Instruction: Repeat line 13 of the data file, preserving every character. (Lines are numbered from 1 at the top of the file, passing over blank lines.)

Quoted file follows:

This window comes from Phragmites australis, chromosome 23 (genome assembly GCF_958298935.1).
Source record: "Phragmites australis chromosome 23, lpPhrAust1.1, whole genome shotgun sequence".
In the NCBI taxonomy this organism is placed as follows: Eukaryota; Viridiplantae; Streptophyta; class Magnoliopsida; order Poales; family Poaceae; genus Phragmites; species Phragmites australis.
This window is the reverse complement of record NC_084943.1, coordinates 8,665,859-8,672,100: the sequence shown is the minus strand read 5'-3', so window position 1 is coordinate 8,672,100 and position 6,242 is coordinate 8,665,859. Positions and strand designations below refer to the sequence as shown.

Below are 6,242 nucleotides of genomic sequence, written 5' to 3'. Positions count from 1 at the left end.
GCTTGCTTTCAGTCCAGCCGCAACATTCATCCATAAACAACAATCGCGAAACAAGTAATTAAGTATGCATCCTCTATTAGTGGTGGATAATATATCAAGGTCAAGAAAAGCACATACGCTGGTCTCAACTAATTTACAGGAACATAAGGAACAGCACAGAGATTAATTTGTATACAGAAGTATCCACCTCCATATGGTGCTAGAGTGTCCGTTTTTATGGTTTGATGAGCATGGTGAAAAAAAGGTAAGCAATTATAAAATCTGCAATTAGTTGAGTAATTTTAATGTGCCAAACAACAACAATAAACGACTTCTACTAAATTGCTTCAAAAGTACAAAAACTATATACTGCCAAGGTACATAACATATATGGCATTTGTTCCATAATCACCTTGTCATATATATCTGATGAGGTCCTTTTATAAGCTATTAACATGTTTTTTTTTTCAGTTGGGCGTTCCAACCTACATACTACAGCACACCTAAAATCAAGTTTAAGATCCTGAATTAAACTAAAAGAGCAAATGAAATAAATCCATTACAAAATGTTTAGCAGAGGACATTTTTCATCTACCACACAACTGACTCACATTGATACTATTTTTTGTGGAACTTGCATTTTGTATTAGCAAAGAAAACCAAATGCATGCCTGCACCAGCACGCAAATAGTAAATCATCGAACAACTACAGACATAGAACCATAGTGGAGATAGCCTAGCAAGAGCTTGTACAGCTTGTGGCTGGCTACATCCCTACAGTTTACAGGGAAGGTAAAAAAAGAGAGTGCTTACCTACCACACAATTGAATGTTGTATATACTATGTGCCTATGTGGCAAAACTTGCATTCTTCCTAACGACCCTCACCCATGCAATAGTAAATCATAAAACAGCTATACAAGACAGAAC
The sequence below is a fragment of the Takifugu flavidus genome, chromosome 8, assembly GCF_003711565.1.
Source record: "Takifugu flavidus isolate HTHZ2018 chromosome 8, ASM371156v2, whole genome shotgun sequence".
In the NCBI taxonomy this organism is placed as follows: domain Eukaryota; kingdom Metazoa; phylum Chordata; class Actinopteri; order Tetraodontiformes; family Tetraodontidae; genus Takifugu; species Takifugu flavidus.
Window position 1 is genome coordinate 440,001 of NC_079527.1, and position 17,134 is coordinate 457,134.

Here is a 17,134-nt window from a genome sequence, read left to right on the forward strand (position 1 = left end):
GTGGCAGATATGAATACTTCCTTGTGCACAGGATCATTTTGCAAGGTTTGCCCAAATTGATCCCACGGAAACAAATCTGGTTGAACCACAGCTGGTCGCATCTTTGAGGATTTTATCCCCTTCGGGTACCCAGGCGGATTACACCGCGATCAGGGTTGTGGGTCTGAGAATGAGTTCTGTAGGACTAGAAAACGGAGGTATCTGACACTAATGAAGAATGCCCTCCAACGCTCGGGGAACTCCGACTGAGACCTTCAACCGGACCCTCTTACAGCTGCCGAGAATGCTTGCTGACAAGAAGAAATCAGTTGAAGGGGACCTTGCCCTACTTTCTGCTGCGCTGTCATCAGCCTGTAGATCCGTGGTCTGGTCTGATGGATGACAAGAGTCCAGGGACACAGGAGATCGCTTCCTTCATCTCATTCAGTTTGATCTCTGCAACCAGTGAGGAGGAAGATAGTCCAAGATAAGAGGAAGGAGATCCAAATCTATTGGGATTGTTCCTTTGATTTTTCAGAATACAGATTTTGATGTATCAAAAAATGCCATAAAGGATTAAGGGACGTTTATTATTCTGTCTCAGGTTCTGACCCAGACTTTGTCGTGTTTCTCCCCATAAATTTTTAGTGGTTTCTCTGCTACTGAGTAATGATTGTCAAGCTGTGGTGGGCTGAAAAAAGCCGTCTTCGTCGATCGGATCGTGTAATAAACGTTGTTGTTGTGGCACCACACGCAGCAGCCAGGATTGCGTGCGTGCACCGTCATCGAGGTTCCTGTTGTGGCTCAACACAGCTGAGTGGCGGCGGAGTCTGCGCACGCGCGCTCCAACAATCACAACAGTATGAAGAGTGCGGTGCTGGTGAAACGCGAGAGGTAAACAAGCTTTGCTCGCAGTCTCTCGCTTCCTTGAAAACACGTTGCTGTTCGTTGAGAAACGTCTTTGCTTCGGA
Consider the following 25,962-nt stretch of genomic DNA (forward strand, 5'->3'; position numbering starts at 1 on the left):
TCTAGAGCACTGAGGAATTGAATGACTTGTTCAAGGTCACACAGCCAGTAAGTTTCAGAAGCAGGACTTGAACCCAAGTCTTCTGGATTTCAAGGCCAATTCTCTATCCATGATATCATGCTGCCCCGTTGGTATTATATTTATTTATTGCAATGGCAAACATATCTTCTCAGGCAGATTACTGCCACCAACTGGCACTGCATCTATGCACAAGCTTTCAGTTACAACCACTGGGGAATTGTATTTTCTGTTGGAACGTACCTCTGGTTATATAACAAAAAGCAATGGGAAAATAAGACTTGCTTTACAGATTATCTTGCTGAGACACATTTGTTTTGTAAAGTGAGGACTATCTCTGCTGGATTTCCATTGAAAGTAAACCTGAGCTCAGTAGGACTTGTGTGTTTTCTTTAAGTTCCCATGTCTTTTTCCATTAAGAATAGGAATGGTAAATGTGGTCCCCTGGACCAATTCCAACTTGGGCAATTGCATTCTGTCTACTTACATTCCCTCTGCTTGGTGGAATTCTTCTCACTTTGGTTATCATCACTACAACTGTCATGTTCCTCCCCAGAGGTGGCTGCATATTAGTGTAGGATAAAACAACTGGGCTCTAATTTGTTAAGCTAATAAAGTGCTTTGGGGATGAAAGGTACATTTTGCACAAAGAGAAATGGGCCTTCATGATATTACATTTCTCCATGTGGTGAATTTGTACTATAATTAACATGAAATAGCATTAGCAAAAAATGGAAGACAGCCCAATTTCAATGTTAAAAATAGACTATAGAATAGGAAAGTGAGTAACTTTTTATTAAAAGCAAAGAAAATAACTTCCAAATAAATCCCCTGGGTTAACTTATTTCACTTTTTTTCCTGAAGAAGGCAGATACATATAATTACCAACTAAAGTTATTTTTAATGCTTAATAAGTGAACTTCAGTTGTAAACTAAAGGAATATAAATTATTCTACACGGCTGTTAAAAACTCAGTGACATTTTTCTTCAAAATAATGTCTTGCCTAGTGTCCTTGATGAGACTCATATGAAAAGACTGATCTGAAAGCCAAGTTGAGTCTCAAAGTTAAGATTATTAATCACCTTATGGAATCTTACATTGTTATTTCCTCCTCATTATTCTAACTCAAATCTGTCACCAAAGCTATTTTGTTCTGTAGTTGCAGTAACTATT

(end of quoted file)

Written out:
Consider the following 25,962-nt stretch of genomic DNA (forward strand, 5'->3'; position numbering starts at 1 on the left):